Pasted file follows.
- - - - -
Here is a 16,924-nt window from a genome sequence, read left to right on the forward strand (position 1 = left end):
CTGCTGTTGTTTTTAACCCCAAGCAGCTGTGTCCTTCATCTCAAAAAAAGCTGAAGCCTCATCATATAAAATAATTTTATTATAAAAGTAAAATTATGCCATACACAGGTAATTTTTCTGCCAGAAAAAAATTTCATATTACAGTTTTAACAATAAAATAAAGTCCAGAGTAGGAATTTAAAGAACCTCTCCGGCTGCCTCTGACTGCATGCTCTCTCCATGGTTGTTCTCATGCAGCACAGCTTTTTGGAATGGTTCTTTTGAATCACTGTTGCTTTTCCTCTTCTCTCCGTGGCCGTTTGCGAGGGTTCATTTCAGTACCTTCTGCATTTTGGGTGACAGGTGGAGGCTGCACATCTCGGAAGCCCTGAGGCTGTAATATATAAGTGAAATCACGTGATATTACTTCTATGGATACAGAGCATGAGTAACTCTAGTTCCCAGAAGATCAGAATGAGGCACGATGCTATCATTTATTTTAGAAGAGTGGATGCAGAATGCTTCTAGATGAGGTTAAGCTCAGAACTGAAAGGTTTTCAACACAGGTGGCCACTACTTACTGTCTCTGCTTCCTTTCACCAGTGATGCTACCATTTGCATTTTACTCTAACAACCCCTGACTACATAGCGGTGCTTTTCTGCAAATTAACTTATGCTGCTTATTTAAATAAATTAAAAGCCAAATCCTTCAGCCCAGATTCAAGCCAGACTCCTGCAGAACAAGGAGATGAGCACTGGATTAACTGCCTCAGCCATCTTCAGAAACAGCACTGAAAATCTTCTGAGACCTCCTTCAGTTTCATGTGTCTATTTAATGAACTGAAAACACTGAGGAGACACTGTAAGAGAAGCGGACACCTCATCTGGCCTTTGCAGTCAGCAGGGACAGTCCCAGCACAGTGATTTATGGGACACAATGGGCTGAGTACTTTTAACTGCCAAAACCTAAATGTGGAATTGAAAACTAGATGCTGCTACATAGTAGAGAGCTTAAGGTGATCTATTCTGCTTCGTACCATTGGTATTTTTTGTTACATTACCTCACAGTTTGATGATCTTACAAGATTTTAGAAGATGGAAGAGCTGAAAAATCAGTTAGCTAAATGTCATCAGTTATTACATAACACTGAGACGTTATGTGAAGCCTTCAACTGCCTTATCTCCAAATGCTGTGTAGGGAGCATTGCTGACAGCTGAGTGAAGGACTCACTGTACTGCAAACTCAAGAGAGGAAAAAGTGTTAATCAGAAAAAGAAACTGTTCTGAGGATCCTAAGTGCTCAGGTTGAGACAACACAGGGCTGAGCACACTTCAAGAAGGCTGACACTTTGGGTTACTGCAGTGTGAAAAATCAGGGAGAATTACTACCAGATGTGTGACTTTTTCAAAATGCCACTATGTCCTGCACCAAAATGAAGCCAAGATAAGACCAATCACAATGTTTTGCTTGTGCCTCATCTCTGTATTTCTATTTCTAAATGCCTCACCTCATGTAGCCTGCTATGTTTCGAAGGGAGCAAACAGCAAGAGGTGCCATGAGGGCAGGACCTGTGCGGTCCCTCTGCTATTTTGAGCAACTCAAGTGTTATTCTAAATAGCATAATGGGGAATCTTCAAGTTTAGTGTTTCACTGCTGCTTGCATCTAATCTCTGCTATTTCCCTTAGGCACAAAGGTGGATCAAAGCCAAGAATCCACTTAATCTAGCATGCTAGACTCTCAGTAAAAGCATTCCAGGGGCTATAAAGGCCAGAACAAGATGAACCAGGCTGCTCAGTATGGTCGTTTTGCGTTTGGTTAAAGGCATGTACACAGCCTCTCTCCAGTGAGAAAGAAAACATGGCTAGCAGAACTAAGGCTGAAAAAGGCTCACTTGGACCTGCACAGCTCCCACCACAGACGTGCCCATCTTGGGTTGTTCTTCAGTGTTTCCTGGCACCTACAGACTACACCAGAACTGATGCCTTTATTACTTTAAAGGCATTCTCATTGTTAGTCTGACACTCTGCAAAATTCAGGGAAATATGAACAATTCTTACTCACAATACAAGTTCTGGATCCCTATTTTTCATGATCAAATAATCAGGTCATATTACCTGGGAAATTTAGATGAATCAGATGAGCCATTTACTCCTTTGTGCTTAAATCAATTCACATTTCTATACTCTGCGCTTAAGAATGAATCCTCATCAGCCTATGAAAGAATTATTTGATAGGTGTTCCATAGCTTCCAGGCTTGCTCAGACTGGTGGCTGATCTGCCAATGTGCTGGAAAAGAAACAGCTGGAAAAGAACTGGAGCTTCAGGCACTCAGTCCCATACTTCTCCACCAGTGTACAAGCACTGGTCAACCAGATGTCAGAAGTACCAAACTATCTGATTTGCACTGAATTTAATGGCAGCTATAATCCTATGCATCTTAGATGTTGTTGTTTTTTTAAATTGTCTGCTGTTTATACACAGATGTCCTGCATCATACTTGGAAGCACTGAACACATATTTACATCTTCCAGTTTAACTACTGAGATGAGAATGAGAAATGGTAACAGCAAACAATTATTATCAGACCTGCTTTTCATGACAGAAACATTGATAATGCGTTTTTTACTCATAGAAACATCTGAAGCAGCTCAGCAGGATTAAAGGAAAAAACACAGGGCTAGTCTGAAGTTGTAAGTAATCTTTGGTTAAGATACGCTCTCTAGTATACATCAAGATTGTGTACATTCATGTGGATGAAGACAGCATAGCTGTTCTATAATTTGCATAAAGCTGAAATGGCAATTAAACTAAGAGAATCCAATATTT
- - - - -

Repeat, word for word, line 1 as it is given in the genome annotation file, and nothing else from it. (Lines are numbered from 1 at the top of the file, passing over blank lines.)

Here is a 16,924-nt window from a genome sequence, read left to right on the forward strand (position 1 = left end):